The tone made it very clear no one should try for a third.
Other questioners tried to draw her on Roe v. Wade and the Russia ban. Williams passed both times. It was a lesson to her colleagues throughout sport – there’s no law that says you must have a public opinion on everything.
Finally, here was the imperious Williams that we have missed. Now let’s see if that dominance can be transferred a few hundred feet onto the court.
Many sports stars dominate their little patch of the field, but few have controlled their whole environments the way Williams has. In the latter half of her career, it often seemed that she could beat opponents by Vulcan mind-melding them from distance. The match would be going their way. Williams would fix them with her thousand-yard stare. And then – whoop! – it’d be going Williams’s way.
Then the injuries started up. And the disappointments in major tournament finals. And the rock in her shoe that is Margaret Court’s 24 grand slam titles (Williams is stuck on 23).
Williams is the most dominating women’s player ever. You don’t need to understand tennis to understand that. All you need are eyes. But until the numbers fall her way, some dingdong is always going to say, “Yeah, sure, but …”
She has steadily denied it, but that appeared to get in Williams’s head. Her mien was still total control, but opponents no longer feared her. Broadcasters stopped mooning about her the whole way through matches. When they did tell Williams stories, they started having a “back in my day” feel. It must feel bizarre to have your professional obit written in real time while you’re still working. Here, she felt compelled to start off her presser with, “I didn’t retire.”
A year away won’t have helped any of that. Nor will the new job title. Everyone else she plays in her two weeks here – come on now – will be a tennis professional. Grinding it out on the tour 10 months a year, racking up the AmEx points.
Williams had been a tennis part-timer for a while, but now she’s more of an occasional worker. A dabbler, even. Her steady gig is as a venture capitalist.
“I’m currently out of the office for the next few weeks,” Williams said.
Her company raised more than US$100-million in seed money in the spring. It’s a good fit. I mean, are you going to say no to Serena Williams? And if you do, how do you plan on getting out of the room? She is a lot faster than you.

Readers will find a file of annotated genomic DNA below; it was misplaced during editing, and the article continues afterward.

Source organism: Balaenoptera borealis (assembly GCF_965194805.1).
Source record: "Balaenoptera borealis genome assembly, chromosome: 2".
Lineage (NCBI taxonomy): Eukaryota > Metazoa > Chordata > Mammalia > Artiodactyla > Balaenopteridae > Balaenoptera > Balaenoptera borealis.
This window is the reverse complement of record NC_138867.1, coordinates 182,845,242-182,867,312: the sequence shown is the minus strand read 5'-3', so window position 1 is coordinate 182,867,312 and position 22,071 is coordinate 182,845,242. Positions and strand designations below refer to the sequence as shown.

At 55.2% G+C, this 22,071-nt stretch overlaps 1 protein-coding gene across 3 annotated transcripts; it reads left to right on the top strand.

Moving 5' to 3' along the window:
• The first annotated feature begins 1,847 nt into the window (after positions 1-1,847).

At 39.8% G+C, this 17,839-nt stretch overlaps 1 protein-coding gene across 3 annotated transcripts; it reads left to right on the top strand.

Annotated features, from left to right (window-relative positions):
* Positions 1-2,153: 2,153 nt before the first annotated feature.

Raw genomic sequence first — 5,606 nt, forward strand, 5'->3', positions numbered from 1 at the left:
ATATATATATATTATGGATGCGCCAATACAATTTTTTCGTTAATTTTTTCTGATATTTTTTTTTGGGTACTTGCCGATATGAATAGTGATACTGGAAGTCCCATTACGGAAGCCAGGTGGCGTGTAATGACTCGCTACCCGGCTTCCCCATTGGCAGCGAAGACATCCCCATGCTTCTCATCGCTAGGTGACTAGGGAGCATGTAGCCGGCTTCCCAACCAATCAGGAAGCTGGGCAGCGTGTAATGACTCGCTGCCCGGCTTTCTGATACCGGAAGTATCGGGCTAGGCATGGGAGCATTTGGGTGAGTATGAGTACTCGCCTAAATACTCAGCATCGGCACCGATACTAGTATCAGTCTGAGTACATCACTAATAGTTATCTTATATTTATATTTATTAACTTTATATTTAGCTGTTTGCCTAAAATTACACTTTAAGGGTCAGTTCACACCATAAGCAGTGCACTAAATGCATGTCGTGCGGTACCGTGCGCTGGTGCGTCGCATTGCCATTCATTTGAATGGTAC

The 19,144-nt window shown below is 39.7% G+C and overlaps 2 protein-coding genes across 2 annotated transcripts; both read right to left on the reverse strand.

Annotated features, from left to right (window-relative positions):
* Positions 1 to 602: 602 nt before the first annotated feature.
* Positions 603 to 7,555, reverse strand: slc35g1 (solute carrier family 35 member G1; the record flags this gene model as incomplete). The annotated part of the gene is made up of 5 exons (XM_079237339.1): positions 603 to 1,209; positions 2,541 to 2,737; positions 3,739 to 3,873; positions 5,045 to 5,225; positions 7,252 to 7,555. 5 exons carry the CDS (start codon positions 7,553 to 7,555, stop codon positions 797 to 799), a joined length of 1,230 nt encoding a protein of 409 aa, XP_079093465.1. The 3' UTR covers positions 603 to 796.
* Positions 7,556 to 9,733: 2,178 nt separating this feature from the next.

So now Williams is not only fighting younger, presumably fitter players, her age and a lack of practice. She’s taking on the whole idea of doing sports for a living. Though she will make money here, Williams has become an amateur. Because one way of defining that word is “someone who does something for fun.”
Williams is currently ranked 411th in the world. She’s not about to start climbing that ladder again. She’s doing this because she can and why not?
If she makes it through a couple of rounds, nobody’s going to feel weird about that. She’s Serena Williams. She can still win matches with The Look.
But if she puts a real dent in this tournament, the modern game is going to look slightly ridiculous. Everyone in it never shuts up about their up-when-it’s-still-dark workout routine and their strength coach and the sports psychologist who sleeps in a cot beside their bed. If the louche star of yesteryear who practises when he feels like it and enjoys a boozy night out were to time warp into the present day, he’d be shunned.
(Not that such players don’t still exist. Just that they’ve figured out they shouldn’t talk about it.)
So what would it say if Williams – her life full of other responsibilities, coming off a bad injury and only having swung a racket in anger as a doubles player about a week ago – were to excel here? It would put the lie to sport’s productivity cult.
When someone tried to put her on the spot about being spared a first-round match against world No. 1 Iga Swiatek, Williams’s expression flattened: “Every match is hard … and anyone could have been drawn to me.”
There have always been a bunch of reasons to be fascinated by Williams. She divides opinion, but two things cannot be argued – her quality and her charisma. She’s an all-timer in both instances. Her place at the top of the pyramid is already assured.
But floating into London in June on a working holiday, seemingly expecting to win Wimbledon? How great would that be? You guys know the answer to that.
All three levels of government, police, organizers granted full standing on inquiry